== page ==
The latest JNIR arrived showing the web audiences of the participating websites. It shows that, out of the websites surveyed, Yahoo was the highest placed. Universe 3,526 100% Yahoo.ie 635 18 Eircom.net 413 12 RTE.ie 206 6 Irishjobs.ie 154 4 Golden Pages.ie 147 4 Ticketmaster.ie 140 4 Irishtimes.com 132 4 Independent.ie 132 4 Entertainment.ie 102 3 Myhome.ie 99 3 Breakingnews.ie 94 3 Irishexaminer.com 52 1 Pigsback.com 33 1 NightCourses.com 23 1 Hotpress.com 18 1 DayCourses.com 15 0 At least the JNIR (whilst not perfect) does go some way to try and get some demographic data into the area of Irish

Public Relations Firms and SEO

For a business that extols the virtues of publicity, the PR industry as a whole is a little shy in self promotion. I had occasion to research a small fraction of the industry some time back and I found it seriously lacking in the search engine results. I looked at some fairly standard industry public relations keywords to see how individual firms rated against them in results. Now, I would like to state that whilst the industry may seem in the face on it fairly generic it’s actually quite fragmented. Some firms specialise in specific narrowly focused areas and therefore

Google Search Results Related Searches.

Late March, Google announced that it was going to make two variations to its search engine results, the first of which I will deal with here. Herein, at the bottom of the results pages, Google will give you ‘more useful related searches’ to the expression that you have just searched for. They quote that their algorithms “understand” the search term and can therefore throw up some useful, related search expressions. It’s a handy feature and it would be interesting to know more about the relative strengths of the ‘related searches’ to the original search. For example, I searched the term ‘Bebo’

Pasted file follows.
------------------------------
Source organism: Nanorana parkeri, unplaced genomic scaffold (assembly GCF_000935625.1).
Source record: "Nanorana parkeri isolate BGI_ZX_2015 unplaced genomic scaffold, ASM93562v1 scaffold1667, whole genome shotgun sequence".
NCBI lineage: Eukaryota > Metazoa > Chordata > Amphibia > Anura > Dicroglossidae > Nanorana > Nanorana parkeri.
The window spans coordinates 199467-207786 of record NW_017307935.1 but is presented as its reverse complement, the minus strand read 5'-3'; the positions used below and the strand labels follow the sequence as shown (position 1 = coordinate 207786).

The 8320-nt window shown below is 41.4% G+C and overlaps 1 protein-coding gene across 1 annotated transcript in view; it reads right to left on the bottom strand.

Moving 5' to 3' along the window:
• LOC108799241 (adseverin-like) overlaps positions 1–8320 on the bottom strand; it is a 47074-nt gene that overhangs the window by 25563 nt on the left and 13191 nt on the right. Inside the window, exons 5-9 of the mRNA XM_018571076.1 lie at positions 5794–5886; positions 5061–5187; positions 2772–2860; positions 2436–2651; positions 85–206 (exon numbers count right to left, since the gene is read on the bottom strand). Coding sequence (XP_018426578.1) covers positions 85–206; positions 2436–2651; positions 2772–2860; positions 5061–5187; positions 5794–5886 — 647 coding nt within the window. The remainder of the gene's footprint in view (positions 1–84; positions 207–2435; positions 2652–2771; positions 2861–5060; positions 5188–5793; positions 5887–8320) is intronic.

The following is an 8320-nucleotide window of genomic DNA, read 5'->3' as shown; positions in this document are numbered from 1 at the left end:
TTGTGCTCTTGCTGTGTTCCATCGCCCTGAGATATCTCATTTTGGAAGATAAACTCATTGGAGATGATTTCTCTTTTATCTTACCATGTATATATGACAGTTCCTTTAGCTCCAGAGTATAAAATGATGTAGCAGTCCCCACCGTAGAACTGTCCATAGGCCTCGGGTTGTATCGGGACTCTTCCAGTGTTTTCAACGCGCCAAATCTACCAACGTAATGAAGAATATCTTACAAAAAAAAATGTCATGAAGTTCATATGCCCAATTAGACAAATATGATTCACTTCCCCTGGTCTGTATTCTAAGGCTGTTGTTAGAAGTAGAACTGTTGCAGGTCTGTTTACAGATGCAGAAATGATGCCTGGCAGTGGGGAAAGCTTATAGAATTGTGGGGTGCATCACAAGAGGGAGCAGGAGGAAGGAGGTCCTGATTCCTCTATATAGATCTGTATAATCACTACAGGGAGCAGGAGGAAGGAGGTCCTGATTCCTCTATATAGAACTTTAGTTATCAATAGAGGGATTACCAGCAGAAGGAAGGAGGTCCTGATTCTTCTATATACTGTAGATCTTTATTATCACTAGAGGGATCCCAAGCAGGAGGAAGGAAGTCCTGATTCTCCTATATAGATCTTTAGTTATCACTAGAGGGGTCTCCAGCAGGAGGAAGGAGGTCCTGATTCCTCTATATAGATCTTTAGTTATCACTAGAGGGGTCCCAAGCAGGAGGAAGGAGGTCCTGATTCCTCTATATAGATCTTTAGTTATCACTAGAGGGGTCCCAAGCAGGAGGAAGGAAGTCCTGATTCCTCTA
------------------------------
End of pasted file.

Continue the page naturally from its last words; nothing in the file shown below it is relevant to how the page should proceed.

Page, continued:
Localised Keyword Spelling – Whiskey

There is no such thing as "Irish Whisky", there is, in fact, only "Irish Whiskey" – to the purist! The Irish and American spelling of the liquid fermented from grain comes with an ‘e’, whereas all the other countries brewing the liquid, like Scotland and Canada, drop the ‘e’. This may seem a little trivial or something that only comes up only in a pub quiz – but it has other knock on effects. Here are the keyword volumes for derivatives of both terms. The volumes are for February:   Approx Search  Volume Worldwide Approx Search  Volume USA Scotch Whiskey

Page Titles

The ever present debate on title tags and what is deemed its acceptable face. The agreed wisdom is that the title tag of a document will only be displayed to roughly 66-68 characters in Google. Other engines have their own set of rules. For example Yahoo will display strictly 120 characters. I blame it squarely on the pixels. Somewhere, someone in each of the search engines has decided that the amount of title displayed in a search result has to be no more than X pixels in length. The number of characters displayed will then depend on the sentence structure

2D Barcodes

I’ve been a fan of QR Codes (2D Bar codes) for some time, looking at them first to see if I could utilise the technology to issue unique WAP links for various products. I could (and may still) and the technology is excellent in that respect, but the real problem was with their adoption, which was, well, lacklustre and fragmented. The technology allows you to capture a 2D code image with a mobile phone camera which is subsequently converted to one of a few (pre) chosen options. The QR code could be pre coded to be a URL for the phone’s browser; it could be text, an SMS or